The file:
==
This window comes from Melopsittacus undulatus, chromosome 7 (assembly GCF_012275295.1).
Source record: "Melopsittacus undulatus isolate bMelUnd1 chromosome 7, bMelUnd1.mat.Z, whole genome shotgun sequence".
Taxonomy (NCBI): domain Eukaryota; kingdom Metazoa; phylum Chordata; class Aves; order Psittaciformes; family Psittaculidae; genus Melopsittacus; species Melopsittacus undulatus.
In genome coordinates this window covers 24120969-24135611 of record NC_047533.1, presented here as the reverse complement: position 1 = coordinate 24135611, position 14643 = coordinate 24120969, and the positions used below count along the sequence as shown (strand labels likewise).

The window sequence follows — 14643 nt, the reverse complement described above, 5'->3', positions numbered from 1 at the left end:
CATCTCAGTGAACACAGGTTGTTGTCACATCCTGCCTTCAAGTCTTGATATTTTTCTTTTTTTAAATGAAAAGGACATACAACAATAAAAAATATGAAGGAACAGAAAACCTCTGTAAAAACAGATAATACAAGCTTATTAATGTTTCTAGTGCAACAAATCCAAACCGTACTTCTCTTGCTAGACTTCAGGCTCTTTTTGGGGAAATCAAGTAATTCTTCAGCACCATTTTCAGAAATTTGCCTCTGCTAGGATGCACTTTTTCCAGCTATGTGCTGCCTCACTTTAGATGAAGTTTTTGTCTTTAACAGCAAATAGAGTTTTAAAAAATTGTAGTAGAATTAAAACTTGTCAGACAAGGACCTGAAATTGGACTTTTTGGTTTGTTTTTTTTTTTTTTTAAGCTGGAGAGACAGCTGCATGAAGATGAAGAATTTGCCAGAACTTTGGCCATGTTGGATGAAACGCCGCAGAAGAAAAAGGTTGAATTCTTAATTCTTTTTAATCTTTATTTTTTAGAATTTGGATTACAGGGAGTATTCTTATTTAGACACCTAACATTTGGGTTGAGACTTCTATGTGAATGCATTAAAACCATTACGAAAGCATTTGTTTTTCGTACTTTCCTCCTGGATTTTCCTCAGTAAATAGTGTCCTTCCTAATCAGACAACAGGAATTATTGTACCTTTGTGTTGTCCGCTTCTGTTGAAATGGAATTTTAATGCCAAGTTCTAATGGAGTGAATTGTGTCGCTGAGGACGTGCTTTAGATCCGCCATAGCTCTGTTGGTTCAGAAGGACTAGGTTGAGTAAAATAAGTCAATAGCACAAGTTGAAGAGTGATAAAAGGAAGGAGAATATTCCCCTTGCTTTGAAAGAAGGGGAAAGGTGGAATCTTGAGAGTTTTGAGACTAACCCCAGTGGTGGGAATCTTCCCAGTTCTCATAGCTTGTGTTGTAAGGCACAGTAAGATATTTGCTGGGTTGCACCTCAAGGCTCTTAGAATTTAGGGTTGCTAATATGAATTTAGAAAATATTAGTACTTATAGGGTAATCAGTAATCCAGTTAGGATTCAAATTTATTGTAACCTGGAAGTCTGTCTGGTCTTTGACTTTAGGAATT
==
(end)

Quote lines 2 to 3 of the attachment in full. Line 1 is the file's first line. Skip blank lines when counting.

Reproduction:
Source record: "Melopsittacus undulatus isolate bMelUnd1 chromosome 7, bMelUnd1.mat.Z, whole genome shotgun sequence".
Taxonomy (NCBI): domain Eukaryota; kingdom Metazoa; phylum Chordata; class Aves; order Psittaciformes; family Psittaculidae; genus Melopsittacus; species Melopsittacus undulatus.